Travis Kelley, regional vice president for Target Logistics, speaks Tuesday, Nov. 10, 2015, in Williston, N.D., during a City Commission public hearing on closing crew camps. Amy Dalrymple/Forum News Service
WILLISTON, N.D. – Williston city commissioners voted 3-2 Tuesday to close crew camps next year, prompting oil industry representatives to warn that their workforce may leave without temporary housing.
The City Commission approved the first reading of an ordinance that would require camps to stop operating on July 1 and require the buildings to be removed by Sept. 1.
The ordinance affects 3,600 temporary workforce housing beds in city limits and the city’s one-mile extraterritorial area, although occupancy of those camps has declined with the downturn in oil prices.
Commissioners Tate Cymbaluk, Chris Brosteun and Mayor Howard Klug voted yes after listening to an hour of public comment. Commissioners Deanette Piesik and Brad Bekkedahl opposed the motion. The ordinance will require a second reading.
Oil company representatives who spoke during the hearing cautioned about the impact of closing the camps at a time when low oil prices have prompted layoffs and other cuts for workers.
Rather than move from a crew camp to an apartment or hotel, workers will likely leave Williston for a place that’s more stable, said Orlando Romero, director of real estate for Nabors Drilling.
“For us, it could be detrimental to our workforce to close the camps,” Romero said.
But apartment developers warned commissioners about the consequences to long-term investments if crew camps continue to operate.
John Sessions, who helped develop Eagle Crest apartments in Williston, said the project was financed in 2013 when rent for a two-bedroom, two-bath apartment was $2,700 per month.
The average rent for that apartment is now $1,404, Sessions said, using information gathered by an apartment management group formed in Williston that represents most buildings constructed in the past five years.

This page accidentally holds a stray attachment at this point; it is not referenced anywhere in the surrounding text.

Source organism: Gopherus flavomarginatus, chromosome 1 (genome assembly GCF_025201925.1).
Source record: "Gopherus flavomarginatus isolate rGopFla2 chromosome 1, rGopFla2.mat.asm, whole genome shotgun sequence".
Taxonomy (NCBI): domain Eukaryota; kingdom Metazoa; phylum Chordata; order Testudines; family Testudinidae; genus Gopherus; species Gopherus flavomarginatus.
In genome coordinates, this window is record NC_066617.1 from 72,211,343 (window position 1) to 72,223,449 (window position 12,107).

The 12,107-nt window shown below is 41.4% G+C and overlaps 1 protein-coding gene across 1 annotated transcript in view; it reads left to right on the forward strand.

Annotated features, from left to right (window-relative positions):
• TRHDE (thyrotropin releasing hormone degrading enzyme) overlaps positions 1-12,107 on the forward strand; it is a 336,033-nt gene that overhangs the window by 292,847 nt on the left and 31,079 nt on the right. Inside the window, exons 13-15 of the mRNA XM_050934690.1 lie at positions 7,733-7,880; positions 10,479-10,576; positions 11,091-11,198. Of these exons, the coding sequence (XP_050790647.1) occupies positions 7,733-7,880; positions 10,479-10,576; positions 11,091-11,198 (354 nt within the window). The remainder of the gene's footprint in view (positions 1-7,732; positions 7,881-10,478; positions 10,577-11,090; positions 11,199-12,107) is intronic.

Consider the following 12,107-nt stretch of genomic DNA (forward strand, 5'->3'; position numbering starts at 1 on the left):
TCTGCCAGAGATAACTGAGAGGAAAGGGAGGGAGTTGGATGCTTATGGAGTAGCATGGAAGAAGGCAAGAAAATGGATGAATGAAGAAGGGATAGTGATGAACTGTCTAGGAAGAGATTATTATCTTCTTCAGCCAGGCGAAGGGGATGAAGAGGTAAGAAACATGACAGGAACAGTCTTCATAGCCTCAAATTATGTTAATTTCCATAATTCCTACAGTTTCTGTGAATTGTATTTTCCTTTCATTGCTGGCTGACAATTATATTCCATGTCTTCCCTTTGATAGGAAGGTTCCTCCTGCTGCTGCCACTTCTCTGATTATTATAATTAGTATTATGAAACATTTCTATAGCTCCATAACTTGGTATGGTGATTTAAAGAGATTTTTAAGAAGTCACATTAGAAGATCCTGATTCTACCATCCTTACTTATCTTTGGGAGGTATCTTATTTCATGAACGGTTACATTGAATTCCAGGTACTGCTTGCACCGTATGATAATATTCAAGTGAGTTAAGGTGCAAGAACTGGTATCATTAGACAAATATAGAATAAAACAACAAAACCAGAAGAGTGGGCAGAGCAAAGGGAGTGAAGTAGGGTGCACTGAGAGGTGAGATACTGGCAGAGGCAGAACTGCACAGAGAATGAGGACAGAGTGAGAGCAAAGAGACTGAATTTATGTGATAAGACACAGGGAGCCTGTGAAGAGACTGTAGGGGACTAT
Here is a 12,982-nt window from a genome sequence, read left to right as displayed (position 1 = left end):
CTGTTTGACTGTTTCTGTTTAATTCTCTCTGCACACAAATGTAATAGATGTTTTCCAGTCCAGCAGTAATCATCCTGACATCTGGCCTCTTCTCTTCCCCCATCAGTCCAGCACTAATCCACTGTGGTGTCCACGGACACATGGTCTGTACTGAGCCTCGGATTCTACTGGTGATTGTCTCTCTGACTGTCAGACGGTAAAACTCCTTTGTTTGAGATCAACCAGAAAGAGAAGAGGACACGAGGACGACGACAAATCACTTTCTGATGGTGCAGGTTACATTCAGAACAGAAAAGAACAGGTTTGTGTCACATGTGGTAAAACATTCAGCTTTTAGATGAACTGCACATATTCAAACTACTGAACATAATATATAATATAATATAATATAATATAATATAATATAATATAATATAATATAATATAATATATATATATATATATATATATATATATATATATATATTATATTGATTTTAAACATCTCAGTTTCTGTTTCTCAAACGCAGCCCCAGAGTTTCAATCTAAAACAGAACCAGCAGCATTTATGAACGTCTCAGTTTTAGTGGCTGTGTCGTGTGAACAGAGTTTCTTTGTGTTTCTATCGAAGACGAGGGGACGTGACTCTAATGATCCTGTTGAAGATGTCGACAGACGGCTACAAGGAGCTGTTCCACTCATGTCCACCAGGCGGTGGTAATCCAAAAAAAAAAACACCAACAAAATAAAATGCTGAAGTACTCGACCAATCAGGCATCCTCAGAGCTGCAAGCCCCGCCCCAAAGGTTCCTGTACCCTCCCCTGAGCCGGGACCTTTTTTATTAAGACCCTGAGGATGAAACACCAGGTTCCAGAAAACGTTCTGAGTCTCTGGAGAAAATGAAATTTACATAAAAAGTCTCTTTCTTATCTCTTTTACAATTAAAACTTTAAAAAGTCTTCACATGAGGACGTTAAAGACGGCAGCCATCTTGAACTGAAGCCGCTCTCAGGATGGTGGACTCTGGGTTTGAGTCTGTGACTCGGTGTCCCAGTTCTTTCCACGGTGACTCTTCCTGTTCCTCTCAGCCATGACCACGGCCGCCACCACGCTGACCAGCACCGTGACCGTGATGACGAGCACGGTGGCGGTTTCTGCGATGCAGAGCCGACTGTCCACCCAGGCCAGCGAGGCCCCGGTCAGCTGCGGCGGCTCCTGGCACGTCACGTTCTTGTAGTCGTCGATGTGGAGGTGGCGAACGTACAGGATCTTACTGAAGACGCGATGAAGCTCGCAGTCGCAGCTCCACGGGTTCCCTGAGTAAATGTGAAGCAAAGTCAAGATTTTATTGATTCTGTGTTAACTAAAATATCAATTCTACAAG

At those rates, it requires almost full occupancy to pay off the debt and cover operating expenses, Sessions said, adding that the financing is over 23 years.
But on average, recently constructed Williston apartment buildings are 60 percent full, Sessions said.
“This is not what the investment community expected,” Sessions said. “In time, fragile ownerships will get tired of this relationship. You might see fire sales of projects. Maintenance will suffer.”
Similarly, Williston hotels have averaged about 55 percent occupancy this year, according to the Williston Convention and Visitors Bureau.
Terry Metzler with Granite Peak Development said investors had the confidence to support long-term developments because they understood Williston’s intent was that crew camps would go away when permanent development caught up.
Metzler pointed out that crew camps will no longer pay taxes in the community after they leave.
“The rest of us will,” Metzler said.
Sandy Haviland, representing Confluence Apartments in Williston, said the complex is a multi-decade investment for Williston.
“The major difference between permanent housing and the camps is the number of investors and the amount of dollars that you have to line up on behalf of the town’s long-term future,” Haviland said.
John Brown with C&J Energy Services said hotels and apartments have not done a good job of competing to house employees because rates are too high.
“We had to do this for affordable housing for our employees to take care of the work,” said Brown, representing a 450-bed camp he said is less than 50 percent full.
Brent Eslinger, senior district manager for Halliburton, said the company was one of the few that invested in permanent housing in Williston, constructing 50 homes, 48 townhomes and two apartment complexes. Halliburton also relies on temporary housing for crews that come and go, Eslinger said.
“We don’t know where they’re going to be from week to week,” Eslinger said. “It changes that dramatically.”
Eslinger and others at the meeting asked for the city to allow more time for crew camps.
Travis Kelley, regional vice president for Target Logistics, the largest workforce housing provider in the Bakken, suggested the city raise the standards for crew camps, which would likely prompt some camps to close. Kelley has said the Target Logistics camps are 70 percent full north of Williston.
Commissioners had little discussion about the ordinance on Tuesday. Mayor Klug, who has previously said he doesn’t want Williston to be a “temporary town,” pointed out during Tuesday’s meeting that there are crew camps in Williams County that continue to operate.
The ordinance allows an exemption for six camps that had permits from Williams County that expire after Dec. 31. Those would be allowed to operate until their permits expire.